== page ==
Airport Lingo : Ramp vs Apron vs Tarmac

When you sit in the airport staring out the windows at all the planes parked at their gates what area of the airport are you looking at? The Ramp? The Apron? The Tarmac?


The answer is … not the tarmac. Tarmac, while commonly used as a term to describe where airplanes are parked, is in fact a type of road surface and is the trademark of Tarmac Limited, a British construction company, that produces the “tarmac” used to surface the parking areas of some airports, roadways, parking lots, etc … despite the majority of airport parking areas being paved with concrete.


The official term for the area where aircraft park is in fact, according to the ICAO and Federal Aviation Administration (FAA), the Apron.  The FAA’s Surface Movement Guidance and Control System Advisory AC No: 120-57A defines the Apron as “A defined area on an airport intended to accommodate aircraft for purposes of loading or unloading passengers or cargo, refueling, parking, or maintenance.”


… but if the ICAO and FAA call the area where aircraft are parked, refueled, unloaded, loaded and boarded an Apron, where does the term “Ramp” come from? Ramp is primarily a U.S. term, although universally accepted in the U.S., and used by tower controllers,  it is not a term officially used by the FAA.


The term ‘Ramp‘ traces its roots back to the days of seaplanes when there literally was a ramp from the water to the terminal parking area. The historical usage of the term ramp has not left the lexicon of airport terminology in the U.S., despite the official change in terminology.


If you want to watch planes on the Tarmac you need to visit a limited number of airports in the United Kingdom and stare at the pavement below the wheels … everywhere else, you’re looking out over the Apron.


Happy Flying!




  1. Back in my youth tarmac was simply a generic term for anything airside. Much like Hoover was a generic term for vacuum cleaner. This was of course in the UK.

  2. You’re blowing my mind here. Do you realize how many blog posts and videos I have to go back and revise now? Apron smapron. ;c)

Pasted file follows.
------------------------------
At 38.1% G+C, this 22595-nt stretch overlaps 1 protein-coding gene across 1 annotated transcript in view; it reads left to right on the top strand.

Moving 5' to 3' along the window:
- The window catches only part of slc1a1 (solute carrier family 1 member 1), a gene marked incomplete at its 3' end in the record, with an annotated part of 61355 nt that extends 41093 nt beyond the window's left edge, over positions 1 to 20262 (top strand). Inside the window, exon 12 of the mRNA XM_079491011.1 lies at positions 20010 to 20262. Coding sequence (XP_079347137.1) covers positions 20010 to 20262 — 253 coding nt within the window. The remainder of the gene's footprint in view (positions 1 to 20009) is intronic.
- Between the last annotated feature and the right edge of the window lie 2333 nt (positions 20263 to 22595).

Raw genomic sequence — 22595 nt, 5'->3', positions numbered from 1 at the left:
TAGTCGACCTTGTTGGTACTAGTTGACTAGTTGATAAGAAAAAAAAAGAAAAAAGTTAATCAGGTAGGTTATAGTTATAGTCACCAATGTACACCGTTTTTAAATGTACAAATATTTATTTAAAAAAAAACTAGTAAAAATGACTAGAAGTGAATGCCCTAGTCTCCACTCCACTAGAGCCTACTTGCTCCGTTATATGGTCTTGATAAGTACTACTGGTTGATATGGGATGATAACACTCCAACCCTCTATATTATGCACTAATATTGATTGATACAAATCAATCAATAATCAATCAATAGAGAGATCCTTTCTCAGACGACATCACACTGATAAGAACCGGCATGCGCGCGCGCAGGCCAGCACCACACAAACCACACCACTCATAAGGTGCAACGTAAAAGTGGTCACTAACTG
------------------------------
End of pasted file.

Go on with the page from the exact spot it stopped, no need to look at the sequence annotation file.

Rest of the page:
3. Under training to be a C.C(I hope so) . I was in a study of terminology and found this blog. And it is mind boggling, really help me out of those study (Including this ramp/stand/tarmac/apron)

  4. In the U.S. airline industry, when we refer to the area where we park the airplane, we always call it the “ramp.” In fact, at large airports, that area we call the ramp is typically controlled by a non-FAA staffed (but FAA approved) facility which provides clearance for us to push back from the gate and start our engines and begin our taxi for departure, and also our clearance to taxi onto the ramp and park the airplane after landing. The official term at most of these airports across the U.S. is “ramp” or “ramp control” and this term comes directly from the FAA approved charts we use to find our way around the airport. The official term internationally is “apron” per ICAO standards, and in the FAA’s Aeronautical Information Manual (the bible for correct terminology and phraseology), in the glossary under “ramp”, it reads “see apron” as a nod to the international standard.

    So when I fly to London, after landing and taxi-in, I call “apron control” control for parking. In Chicago, I call “the ramp.”

    If I said “ramp” in London, they’d politely correct me. If I said “apron” In Chicago, they’d ignore my non-standard U.S. phraseology and tell me to park the jet and have a nice day.

    If I said “tarmac” anywhere, I’d be buying everyone’s dinner that night. It’s like my sweet old grandma who calls any road with a speed limit over 30 a “turnpike.” I do get a kick out of how the media seems to pass this archaic term (we’re talking pre cold-war here) on to each new generation of reporters with authority.

    It has been this way for the duration of my 30 year flying career.

  5. When I used to park my aircraft. It was called a PAN ?
    I never asked why. Questions like this can attract too much BS. without ever learning the actuall answer.
    If you know the real meaning please give me a shout.

  6. Thanks for the explanation. Unfortunately “Tarmac” is the preferred go-to term with which the corporate media are enthralled. So as an aviation chart maker and technical writer for over 45 years, I get annoyed by their use of the word. Tarmac is nothing more than tar and macadam (tarmacadam) which by definition is “1) a pavement constructed by spraying or pouring a tar binder over layers of crushed stone and then rolling, or 2) a material of tar and aggregates mixed in a plant and shaped on the roadway” (Meriam-Webster’s).
    One correction: The FAA actually does refer to ramps in much of their documentation, including in NOTAMs as well as communications frequencies. Just “ramp” on search

  7. Tarmac, a nickname for tarMacAdam, is a predecessor of Asphalt(um) Aggregate Concrete, commonly called “asphalt” after the fraction of petroleum just lower than tar.
    MacAdam is a method of building pavement. Modern highways are to a considerable degree built on top of MacAdamized crushed rock base. Coarse rock like railway ballast is laid down on the clay base. Finer crushed rock goes on top of that, and even finer topping that. Asphalt concrete in two or three layers goes on. Waterproofing sheet is commonly put down before the final topping of asphalt concrete.
    Large airliners may weigh as much as 400 tons loaded and fueled. They require very strong pavement to support them without cracking and deteriorating rapidly
    Portland cement aggregate concrete reinforced with steel mesh and rebar is preferred for frequent use by airplanes such as Boeing 747-800

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